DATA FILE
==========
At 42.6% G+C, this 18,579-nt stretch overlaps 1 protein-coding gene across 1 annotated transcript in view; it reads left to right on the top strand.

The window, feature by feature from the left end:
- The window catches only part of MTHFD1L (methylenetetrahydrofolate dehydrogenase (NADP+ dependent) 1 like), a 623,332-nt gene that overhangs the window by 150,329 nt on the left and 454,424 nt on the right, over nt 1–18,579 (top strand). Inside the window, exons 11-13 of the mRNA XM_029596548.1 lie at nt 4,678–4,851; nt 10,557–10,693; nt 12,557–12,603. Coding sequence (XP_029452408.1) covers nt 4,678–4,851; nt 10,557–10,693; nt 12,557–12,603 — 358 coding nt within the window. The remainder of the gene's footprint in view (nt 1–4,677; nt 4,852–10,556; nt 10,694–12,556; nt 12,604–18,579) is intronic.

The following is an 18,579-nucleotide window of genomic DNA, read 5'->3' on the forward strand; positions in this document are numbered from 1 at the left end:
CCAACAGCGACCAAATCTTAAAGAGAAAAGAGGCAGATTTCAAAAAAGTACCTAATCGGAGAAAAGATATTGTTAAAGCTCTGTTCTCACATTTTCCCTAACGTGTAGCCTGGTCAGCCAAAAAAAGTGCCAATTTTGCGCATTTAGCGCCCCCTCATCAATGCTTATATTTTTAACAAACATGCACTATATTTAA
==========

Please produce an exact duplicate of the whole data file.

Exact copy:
At 42.6% G+C, this 18,579-nt stretch overlaps 1 protein-coding gene across 1 annotated transcript in view; it reads left to right on the top strand.

The window, feature by feature from the left end:
- The window catches only part of MTHFD1L (methylenetetrahydrofolate dehydrogenase (NADP+ dependent) 1 like), a 623,332-nt gene that overhangs the window by 150,329 nt on the left and 454,424 nt on the right, over nt 1–18,579 (top strand). Inside the window, exons 11-13 of the mRNA XM_029596548.1 lie at nt 4,678–4,851; nt 10,557–10,693; nt 12,557–12,603. Coding sequence (XP_029452408.1) covers nt 4,678–4,851; nt 10,557–10,693; nt 12,557–12,603 — 358 coding nt within the window. The remainder of the gene's footprint in view (nt 1–4,677; nt 4,852–10,556; nt 10,694–12,556; nt 12,604–18,579) is intronic.

The following is an 18,579-nucleotide window of genomic DNA, read 5'->3' on the forward strand; positions in this document are numbered from 1 at the left end:
CCAACAGCGACCAAATCTTAAAGAGAAAAGAGGCAGATTTCAAAAAAGTACCTAATCGGAGAAAAGATATTGTTAAAGCTCTGTTCTCACATTTTCCCTAACGTGTAGCCTGGTCAGCCAAAAAAAGTGCCAATTTTGCGCATTTAGCGCCCCCTCATCAATGCTTATATTTTTAACAAACATGCACTATATTTAA